When he dies, he gets to be with Jesus, forever, face to face, without any sin or any worldly corruption to stand in the way. Death is the only thing standing between him and eternal worship of his incredible God.

And man, is he ready for that eternity.

When I look at myself and my own hesitations about death, I realize that there are a few lies I’m believing that lead to this hesitation:

  1. I believe the world has too many good things in store for me to leave behind.
  2. I have a flawed view of heaven.
  3. God isn’t the only thing that matters to me, above everyone else.

Let’s address these one by one, shall we?

1. I believe the world has too many good things in store for me to leave behind.

Sure, the world is full of fun, good things. There’s no doubt about that. But scripture tells us that all good things come from God, so think how much better heaven will be? If all good things on earth come from God, and God lives in heaven, which is his perfect, sinless domain, heaven must be a pretty awesome place.

2. I have a flawed view of heaven.

I kind of talked about this above. But heaven isn’t just some place we go to play harps and sing the same worship song over and over again, like a watered down church service. No, heaven is literally paradise. It’s our opportunity to finally be with our Creator, the perfect, eternal King of the universe. It’s bound to be anything but boring.

3. God isn’t the only thing that matters to me, above everyone else.

God should be our number one. He should be at the forefront of our minds, above and beyond all worldly pursuits, and – get this – all other people. That’s right. God should be prioritized over our relationships with our friends, parents, siblings, and spouses. Yes, of course love them, but don’t put them before God. God is the reason we’re all even here in the first place, and He deserves total, primary devotion, over all people.

If we love God, love for others will surely follow. It says just that in 1 John 4. But the primary longing of our hearts should be for God. The love for others should come as a result of our love for God.

And then, if God is our number one, we can be ready to meet Him face to face when He’s finished with us on earth. Yes, we can love others and have good and wonderful relationships with them on earth, serving them and talking about Jesus with them, but when God has used us and is ready to call us home, we should be ready for that. We should be eager for it, in fact.

Just as Paul loved serving others here on earth, he realized that it was actually better for him to die and be with Christ. Could we say the same? Could say the same?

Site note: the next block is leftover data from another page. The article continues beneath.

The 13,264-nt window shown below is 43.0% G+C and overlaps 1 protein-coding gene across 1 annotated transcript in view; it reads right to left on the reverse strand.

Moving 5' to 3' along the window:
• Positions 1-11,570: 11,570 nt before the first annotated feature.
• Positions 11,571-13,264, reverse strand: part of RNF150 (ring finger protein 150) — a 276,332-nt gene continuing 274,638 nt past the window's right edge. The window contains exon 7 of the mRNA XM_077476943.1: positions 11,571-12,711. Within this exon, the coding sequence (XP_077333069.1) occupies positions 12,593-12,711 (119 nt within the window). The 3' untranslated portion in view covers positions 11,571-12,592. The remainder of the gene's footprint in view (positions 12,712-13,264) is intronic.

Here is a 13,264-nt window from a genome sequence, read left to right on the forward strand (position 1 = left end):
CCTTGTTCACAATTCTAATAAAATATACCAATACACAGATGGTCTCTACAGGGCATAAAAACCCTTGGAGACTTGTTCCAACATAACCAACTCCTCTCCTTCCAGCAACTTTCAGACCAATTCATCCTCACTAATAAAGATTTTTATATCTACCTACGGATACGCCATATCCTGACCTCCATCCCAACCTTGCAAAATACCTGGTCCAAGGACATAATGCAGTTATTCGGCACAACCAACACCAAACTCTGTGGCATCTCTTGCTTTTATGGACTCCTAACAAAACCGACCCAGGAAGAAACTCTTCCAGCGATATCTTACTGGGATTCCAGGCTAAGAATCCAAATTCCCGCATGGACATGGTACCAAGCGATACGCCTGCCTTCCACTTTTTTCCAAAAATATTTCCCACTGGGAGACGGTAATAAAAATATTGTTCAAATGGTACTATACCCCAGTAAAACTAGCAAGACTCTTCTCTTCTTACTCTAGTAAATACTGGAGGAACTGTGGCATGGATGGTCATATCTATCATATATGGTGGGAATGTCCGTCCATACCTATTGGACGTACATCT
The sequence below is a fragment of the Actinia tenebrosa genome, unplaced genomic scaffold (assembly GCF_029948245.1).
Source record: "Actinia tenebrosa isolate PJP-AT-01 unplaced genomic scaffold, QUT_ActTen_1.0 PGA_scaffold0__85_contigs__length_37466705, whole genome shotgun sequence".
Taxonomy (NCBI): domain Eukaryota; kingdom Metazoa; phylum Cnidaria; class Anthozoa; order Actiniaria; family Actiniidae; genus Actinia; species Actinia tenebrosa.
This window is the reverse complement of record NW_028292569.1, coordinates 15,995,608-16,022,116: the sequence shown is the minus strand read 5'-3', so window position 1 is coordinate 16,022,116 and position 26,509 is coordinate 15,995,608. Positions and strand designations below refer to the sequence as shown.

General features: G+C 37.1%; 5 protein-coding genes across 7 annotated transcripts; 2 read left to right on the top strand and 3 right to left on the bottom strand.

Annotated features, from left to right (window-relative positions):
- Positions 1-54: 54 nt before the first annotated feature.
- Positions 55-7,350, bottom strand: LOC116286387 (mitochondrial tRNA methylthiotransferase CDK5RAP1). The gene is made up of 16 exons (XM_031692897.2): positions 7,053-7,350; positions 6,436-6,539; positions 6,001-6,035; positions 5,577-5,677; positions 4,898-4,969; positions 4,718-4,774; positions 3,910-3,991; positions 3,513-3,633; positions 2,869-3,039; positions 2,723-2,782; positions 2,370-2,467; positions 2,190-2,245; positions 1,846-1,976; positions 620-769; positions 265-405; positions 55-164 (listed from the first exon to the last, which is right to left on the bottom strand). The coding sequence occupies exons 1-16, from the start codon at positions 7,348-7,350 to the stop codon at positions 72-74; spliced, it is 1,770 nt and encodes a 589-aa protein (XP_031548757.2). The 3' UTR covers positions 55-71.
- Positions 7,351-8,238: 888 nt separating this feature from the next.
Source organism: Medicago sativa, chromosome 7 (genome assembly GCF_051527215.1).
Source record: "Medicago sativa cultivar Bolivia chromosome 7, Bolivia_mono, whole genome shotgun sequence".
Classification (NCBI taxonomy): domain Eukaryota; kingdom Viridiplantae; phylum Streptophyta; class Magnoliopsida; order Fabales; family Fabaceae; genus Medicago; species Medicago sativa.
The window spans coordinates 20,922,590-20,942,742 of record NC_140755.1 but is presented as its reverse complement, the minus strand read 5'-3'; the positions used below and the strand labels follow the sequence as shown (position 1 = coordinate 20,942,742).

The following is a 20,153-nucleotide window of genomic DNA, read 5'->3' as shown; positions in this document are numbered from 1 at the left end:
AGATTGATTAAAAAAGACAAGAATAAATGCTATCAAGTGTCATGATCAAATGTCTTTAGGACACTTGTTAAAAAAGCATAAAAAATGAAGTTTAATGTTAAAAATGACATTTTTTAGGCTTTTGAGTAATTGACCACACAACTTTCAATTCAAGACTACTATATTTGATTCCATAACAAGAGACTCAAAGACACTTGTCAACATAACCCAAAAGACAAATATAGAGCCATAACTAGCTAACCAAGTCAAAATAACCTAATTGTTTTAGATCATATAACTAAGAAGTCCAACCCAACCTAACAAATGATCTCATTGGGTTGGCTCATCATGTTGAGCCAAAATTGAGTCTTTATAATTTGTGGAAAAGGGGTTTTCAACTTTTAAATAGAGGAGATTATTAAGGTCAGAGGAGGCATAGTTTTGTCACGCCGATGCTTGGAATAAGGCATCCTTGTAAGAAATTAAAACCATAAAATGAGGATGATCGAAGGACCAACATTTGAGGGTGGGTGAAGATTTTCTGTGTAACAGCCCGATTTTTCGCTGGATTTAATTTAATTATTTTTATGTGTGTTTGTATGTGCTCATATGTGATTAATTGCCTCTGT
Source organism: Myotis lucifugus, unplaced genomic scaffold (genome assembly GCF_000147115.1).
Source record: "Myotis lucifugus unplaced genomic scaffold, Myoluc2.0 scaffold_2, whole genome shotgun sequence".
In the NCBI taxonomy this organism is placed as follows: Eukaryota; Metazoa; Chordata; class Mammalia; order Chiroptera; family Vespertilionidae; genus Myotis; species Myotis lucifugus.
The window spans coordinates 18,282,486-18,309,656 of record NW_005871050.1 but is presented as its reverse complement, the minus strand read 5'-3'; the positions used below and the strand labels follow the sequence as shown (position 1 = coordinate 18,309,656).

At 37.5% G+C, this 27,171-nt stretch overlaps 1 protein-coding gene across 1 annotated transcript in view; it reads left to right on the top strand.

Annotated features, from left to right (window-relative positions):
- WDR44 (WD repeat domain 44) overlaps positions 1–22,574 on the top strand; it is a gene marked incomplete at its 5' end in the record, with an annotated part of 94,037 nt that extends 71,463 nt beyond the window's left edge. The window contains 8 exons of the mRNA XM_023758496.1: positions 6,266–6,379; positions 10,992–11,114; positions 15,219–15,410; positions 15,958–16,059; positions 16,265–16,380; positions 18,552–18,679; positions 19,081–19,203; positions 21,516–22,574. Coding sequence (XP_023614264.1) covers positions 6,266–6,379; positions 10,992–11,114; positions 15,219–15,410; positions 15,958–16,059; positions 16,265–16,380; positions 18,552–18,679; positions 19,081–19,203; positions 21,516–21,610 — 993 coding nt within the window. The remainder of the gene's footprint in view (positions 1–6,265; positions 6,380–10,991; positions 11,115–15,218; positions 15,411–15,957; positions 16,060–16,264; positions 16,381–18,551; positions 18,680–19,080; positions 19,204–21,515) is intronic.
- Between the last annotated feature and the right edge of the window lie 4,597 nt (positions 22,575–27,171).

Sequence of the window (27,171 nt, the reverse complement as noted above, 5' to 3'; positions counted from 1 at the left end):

What’s In A Name

Recently, I’ve been loving the worship songs that are all about the name of Jesus. Songs like “What A Beautiful Name It Is” and “Worthy Of Your Name.” It’s probably because they’re so full of and focused on Jesus that they tend to be some of my go-to worship songs.

But listening to them has got me thinking. They each place an emphasis on Jesus’ name. Might seem a little odd, right? So, I figured it would be fun to dive into the names of Jesus and just how they proclaim his glory.

Savior

The Savior – yes, the Messiah, the Lord – has been born today in Bethlehem, the city of David.

Luke 2:11 (NLT)

What a wonderful  name that is. Savior. The God who saves. Because of Jesus, and his death on the cross, we are redeemed. We are saved. We can’t save ourselves, but Jesus has already saved us. It’s a powerful name, and one which Jesus is fully worthy of.

Son of God

And a voice from heaven said, “This is my dearly loved Son, who brings me great joy.”

Matthew 3:17 (NLT)

It is because of Jesus’ fully divine nature and place in the Trinity that he was even able to do all that he did. If he wasn’t fully God, how could he have conquered the grave?

It says here that Jesus, as the Son of God, “brings [God] great joy.” In the gospel of Luke, it is said that Jesus is “the Son of the Most High.” It’s a huge designation. He is powerful, and almighty.

Son of Man

“For the Son of Man came to seek and save those who are lost.”

Luke 19:10 (NLT)

This is Jesus speaking. He calls himself “Son of Man.” Given the context, I think this particular designation has something to do with his relationship with us. He is fully God, the Son of God, but as the Son of God, his role in the Trinity is to come and save us. It is Jesus who provided the way for us to reach God once again, after sin separated us from him.

Alpha and the Omega